For example :

Going freelance nowadays is a path many designers and developers take, not only because of job vacancies being on the low side, but also because there are some clear advantages to it.

So what is the meaning of being on the low side?

  • 2
    on the low side is a casual, colloquial way of saying "relatively few".
    – TimR
    Aug 7, 2015 at 12:20
  • @TRomano: Indeed. But relatively is very important there. Aug 7, 2015 at 16:29

3 Answers 3


It is idiomatic, alluding to reading a meter for the quantity being measured. Imagine there was a gauge like a fuel gauge in a car that measured the number of job vacancies, and the gauge included a shaded area where there were the "right" number of job vacancies. "On the low side" would suggest that the gauge is at, or slightly below, the shaded area. There is an acceptable range, which has two sides, and the quantity is at the low side. It implies that there are fewer that would be desirable, but not necessarily too few.

"On the high side" can be used similarly to mean that there are more of something than would be desirable, but not so much as to be dangerous or incorrect.


It means that there aren't a lot of full time jobs.

  • 1
    So "being on the low side" means that there is a little bit of something? Aug 7, 2015 at 10:16
  • 1
    @Mostafa36a2 yes.
    – SolarLunix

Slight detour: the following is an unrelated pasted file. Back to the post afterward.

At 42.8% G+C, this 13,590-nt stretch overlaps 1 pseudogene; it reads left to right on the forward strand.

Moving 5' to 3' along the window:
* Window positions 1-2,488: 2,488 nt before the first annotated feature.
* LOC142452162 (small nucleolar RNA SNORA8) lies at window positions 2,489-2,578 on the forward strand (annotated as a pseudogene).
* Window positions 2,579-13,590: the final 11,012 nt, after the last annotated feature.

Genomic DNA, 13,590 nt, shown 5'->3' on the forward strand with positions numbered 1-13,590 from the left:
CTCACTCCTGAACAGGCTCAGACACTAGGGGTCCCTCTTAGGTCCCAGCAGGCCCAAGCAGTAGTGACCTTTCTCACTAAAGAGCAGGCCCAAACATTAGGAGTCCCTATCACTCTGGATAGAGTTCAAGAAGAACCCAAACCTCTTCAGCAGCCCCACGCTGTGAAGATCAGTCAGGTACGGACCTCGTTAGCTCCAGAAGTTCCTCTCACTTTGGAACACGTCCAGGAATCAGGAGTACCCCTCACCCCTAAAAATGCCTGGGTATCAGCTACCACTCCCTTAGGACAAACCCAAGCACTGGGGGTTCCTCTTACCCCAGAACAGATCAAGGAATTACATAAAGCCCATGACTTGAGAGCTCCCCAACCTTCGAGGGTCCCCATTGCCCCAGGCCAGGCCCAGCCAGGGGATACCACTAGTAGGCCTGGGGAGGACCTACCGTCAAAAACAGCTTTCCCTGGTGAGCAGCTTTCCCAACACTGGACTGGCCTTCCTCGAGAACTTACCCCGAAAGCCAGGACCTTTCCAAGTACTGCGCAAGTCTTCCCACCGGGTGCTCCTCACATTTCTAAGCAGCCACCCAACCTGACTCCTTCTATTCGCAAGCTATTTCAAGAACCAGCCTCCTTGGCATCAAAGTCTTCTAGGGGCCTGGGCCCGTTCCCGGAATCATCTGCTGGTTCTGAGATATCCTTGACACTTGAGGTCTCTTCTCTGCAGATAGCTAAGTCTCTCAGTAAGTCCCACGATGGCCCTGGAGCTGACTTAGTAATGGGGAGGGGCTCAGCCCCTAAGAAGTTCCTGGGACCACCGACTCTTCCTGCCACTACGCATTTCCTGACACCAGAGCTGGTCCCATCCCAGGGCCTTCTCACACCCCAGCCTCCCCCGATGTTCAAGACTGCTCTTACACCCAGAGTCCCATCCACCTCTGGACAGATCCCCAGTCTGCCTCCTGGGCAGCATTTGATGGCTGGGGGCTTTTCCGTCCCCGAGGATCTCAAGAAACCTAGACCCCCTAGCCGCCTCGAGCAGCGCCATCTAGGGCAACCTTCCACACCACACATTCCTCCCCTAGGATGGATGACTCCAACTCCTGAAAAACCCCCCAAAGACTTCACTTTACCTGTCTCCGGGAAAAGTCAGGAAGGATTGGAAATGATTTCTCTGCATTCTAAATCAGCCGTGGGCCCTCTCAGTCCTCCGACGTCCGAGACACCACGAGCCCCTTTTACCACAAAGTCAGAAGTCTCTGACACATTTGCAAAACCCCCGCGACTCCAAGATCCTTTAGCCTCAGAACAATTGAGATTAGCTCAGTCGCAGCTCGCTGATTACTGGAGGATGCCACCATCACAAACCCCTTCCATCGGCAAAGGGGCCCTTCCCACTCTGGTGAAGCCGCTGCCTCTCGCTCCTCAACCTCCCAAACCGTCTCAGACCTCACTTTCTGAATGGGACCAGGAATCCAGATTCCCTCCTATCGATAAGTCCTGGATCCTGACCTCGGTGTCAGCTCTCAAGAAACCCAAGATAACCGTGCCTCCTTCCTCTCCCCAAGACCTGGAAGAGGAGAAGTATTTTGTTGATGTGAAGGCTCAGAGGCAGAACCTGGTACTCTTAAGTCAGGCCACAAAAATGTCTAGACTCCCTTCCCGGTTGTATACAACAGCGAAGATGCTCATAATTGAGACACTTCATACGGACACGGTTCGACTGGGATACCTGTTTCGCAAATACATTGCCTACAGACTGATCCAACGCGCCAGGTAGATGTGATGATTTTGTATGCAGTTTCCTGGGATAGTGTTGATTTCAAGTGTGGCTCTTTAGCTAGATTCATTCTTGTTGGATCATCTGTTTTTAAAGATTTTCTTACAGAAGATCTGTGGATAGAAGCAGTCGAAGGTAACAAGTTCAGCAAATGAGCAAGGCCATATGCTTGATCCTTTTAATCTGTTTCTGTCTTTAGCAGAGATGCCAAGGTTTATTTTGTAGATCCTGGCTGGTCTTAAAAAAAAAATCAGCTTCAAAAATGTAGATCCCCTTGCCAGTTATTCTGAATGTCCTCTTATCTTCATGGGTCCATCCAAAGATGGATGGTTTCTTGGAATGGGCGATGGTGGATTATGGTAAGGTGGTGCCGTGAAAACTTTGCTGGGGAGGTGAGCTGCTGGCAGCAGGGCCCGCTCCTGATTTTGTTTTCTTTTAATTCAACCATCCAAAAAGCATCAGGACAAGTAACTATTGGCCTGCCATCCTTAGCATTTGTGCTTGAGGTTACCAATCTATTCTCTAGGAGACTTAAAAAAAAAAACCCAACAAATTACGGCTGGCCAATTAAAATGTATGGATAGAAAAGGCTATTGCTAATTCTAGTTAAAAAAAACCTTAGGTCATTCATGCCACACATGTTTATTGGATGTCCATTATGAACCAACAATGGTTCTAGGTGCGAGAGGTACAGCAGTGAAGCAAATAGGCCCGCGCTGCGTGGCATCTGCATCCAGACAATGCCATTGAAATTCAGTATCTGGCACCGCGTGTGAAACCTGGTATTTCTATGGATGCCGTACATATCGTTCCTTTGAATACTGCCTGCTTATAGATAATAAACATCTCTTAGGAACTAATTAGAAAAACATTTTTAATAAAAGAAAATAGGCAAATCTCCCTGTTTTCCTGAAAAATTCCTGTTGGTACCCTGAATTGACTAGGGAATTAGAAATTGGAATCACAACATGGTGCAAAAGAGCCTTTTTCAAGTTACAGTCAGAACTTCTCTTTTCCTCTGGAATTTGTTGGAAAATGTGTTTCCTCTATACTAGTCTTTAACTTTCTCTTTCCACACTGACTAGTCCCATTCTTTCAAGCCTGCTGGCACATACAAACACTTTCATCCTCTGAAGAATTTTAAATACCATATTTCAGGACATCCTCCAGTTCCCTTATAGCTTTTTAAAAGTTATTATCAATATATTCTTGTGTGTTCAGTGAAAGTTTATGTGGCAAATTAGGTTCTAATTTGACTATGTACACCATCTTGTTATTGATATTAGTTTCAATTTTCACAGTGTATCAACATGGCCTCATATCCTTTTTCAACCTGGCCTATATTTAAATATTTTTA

Aug 7, 2015 at 10:16
  • @Mostafa 36a2: Not really. It means more accurately described as low rather than high. If your coal delivery was [a bit] on the low side, that doesn't mean you only got a little bit of coal - it means you got a little bit less than you ordered. Aug 7, 2015 at 16:27
  • I'd say a substantially lower amount than desired or expected. If rain has been on the low side, you may be gearing up for a drought.
    – TimR
    Aug 7, 2015 at 17:47
  • If it were less than substantial, we'd say "a bit on the low side" or "a little on the low side". But unqualified, it's substantial.
    – TimR
    Aug 7, 2015 at 17:53

Idiomatic on the low side alludes to not being on the "opposite" side, but unless specifically modified by an intensifier such as well on the high side it normally means just slightly more XXX than [not] XXX. Thus, on the expensive side implies somewhat expensive, but not ruinously so.

So if you tell the waiter that your pea and ham soup is on the salty side he'll probably just offer you a glass of water (he won't assume you're complaining that it's too salty to eat at all).

Another related idiomatically common use of this type of side is...

Don't be so pessimistic! Why don't you look on the bright side?

...where the usage always implies Be optimistic rather than pessimistic.

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